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date: 23 February 2020

Abstract and Keywords

Legal judgments must be influenced by how people think about good and evil, right and wrong. This chapter reviews some of the history of the psychology of moral judgment, and the methods used to study it. It suggests the use of utilitarianism as a normative model for evaluating judgments, if only because departures from utilitarian judgments could have a cost in terms of outcomes. Common biases, from this perspective, are omission bias (preference for harms of omission over harms of action), and protected (absolute) values. The chapter also discusses biases in helping others, and biases in distributions of goods and bads. General psychological theories of moral judgment include heuristics, naive theories, and dual systems. The chapter concludes with discussion of citizenship, and speculations about the possible effects of law on moral judgment and about the morality of belief.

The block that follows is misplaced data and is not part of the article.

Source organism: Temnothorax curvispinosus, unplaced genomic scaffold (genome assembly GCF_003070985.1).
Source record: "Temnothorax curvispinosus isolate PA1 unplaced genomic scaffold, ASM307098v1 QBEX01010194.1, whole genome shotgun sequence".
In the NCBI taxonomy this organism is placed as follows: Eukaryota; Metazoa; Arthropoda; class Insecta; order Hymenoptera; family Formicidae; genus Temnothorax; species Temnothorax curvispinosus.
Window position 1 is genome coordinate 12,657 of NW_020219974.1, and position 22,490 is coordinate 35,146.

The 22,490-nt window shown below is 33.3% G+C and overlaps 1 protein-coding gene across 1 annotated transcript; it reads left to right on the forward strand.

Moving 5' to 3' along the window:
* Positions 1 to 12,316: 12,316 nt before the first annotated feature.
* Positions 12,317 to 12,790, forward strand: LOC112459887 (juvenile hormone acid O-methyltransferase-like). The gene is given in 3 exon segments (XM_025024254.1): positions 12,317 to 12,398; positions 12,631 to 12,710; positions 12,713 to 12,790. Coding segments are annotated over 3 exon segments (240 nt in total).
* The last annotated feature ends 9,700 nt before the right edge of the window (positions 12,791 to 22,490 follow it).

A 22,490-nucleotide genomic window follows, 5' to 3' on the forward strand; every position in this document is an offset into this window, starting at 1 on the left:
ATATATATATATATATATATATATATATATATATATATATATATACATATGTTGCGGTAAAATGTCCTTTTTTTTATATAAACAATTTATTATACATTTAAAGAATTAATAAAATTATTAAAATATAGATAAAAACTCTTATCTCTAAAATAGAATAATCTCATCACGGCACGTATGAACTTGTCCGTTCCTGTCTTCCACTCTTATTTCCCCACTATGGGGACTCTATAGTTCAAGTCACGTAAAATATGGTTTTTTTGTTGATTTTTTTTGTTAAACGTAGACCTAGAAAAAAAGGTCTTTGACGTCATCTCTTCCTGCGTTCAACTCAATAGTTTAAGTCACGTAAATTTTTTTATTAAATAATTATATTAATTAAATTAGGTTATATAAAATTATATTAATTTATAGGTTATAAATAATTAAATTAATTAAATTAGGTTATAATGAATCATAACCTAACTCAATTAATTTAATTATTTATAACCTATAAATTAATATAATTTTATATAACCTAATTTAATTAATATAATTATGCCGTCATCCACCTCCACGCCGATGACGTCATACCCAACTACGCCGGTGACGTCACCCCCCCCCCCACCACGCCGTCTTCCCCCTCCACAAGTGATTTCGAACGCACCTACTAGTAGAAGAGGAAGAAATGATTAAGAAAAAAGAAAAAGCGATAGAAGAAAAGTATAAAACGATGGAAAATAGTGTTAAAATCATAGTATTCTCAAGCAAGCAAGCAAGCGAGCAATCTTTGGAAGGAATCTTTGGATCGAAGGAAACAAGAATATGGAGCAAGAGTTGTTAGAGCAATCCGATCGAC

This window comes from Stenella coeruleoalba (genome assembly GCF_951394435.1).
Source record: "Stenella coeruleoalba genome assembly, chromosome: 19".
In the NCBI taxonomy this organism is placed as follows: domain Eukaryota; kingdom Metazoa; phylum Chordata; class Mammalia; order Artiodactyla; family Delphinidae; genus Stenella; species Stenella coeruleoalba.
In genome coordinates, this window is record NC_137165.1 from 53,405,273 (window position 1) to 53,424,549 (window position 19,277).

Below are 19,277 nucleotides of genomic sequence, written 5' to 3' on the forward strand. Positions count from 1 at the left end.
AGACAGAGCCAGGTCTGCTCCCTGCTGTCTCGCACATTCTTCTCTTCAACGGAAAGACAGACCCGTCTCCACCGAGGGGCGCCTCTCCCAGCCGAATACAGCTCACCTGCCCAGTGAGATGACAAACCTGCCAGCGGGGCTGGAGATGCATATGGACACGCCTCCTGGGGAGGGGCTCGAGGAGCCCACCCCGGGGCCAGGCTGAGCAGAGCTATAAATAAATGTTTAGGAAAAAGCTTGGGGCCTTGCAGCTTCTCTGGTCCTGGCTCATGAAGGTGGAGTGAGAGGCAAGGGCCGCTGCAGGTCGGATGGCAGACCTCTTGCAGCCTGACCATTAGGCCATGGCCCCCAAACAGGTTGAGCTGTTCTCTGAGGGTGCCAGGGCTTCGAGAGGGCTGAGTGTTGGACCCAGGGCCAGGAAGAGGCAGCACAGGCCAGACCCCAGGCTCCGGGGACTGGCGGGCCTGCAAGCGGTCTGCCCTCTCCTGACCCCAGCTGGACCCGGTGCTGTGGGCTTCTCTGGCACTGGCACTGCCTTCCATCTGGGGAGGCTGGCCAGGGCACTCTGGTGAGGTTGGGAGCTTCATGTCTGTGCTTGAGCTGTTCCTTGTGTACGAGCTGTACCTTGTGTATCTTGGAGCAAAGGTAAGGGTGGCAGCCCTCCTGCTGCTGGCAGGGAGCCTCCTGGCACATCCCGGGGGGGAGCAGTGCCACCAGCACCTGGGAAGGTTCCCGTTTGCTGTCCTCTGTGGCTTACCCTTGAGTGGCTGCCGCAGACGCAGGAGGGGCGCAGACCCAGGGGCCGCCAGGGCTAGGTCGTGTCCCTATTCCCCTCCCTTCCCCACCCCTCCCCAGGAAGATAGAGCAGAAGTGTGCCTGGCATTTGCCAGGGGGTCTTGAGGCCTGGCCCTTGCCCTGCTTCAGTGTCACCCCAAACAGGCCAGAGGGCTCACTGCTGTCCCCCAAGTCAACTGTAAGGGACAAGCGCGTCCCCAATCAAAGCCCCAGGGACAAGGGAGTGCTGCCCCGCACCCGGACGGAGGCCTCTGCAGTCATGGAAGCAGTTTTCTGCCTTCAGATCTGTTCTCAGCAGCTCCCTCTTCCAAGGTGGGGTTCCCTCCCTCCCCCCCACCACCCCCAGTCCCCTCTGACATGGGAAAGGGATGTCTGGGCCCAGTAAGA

Keywords: omission bias, protected values, distribution, utilitarianism, morality.

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